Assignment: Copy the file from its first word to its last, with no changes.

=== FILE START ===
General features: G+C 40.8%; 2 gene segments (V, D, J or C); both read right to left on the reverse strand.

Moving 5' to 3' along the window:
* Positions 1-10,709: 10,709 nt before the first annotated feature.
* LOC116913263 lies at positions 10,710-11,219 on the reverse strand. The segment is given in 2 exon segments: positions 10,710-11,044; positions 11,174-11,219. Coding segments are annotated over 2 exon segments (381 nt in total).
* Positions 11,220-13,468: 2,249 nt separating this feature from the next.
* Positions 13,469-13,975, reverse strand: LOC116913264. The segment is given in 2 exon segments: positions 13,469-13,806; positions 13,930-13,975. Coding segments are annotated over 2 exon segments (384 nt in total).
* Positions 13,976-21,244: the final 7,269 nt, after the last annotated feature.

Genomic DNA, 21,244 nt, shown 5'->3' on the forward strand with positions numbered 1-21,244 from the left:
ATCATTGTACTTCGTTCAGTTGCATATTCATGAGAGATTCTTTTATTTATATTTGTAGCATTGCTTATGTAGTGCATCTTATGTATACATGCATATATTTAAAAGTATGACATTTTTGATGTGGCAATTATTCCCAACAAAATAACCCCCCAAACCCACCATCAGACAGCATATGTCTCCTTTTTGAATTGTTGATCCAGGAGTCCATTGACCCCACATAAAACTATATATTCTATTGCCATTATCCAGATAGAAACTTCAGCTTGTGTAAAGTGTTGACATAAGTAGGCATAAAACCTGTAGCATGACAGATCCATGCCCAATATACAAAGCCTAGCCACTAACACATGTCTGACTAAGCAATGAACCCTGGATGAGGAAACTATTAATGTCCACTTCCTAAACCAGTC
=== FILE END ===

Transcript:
General features: G+C 40.8%; 2 gene segments (V, D, J or C); both read right to left on the reverse strand.

Moving 5' to 3' along the window:
* Positions 1-10,709: 10,709 nt before the first annotated feature.
* LOC116913263 lies at positions 10,710-11,219 on the reverse strand. The segment is given in 2 exon segments: positions 10,710-11,044; positions 11,174-11,219. Coding segments are annotated over 2 exon segments (381 nt in total).
* Positions 11,220-13,468: 2,249 nt separating this feature from the next.
* Positions 13,469-13,975, reverse strand: LOC116913264. The segment is given in 2 exon segments: positions 13,469-13,806; positions 13,930-13,975. Coding segments are annotated over 2 exon segments (384 nt in total).
* Positions 13,976-21,244: the final 7,269 nt, after the last annotated feature.

Genomic DNA, 21,244 nt, shown 5'->3' on the forward strand with positions numbered 1-21,244 from the left:
ATCATTGTACTTCGTTCAGTTGCATATTCATGAGAGATTCTTTTATTTATATTTGTAGCATTGCTTATGTAGTGCATCTTATGTATACATGCATATATTTAAAAGTATGACATTTTTGATGTGGCAATTATTCCCAACAAAATAACCCCCCAAACCCACCATCAGACAGCATATGTCTCCTTTTTGAATTGTTGATCCAGGAGTCCATTGACCCCACATAAAACTATATATTCTATTGCCATTATCCAGATAGAAACTTCAGCTTGTGTAAAGTGTTGACATAAGTAGGCATAAAACCTGTAGCATGACAGATCCATGCCCAATATACAAAGCCTAGCCACTAACACATGTCTGACTAAGCAATGAACCCTGGATGAGGAAACTATTAATGTCCACTTCCTAAACCAGTC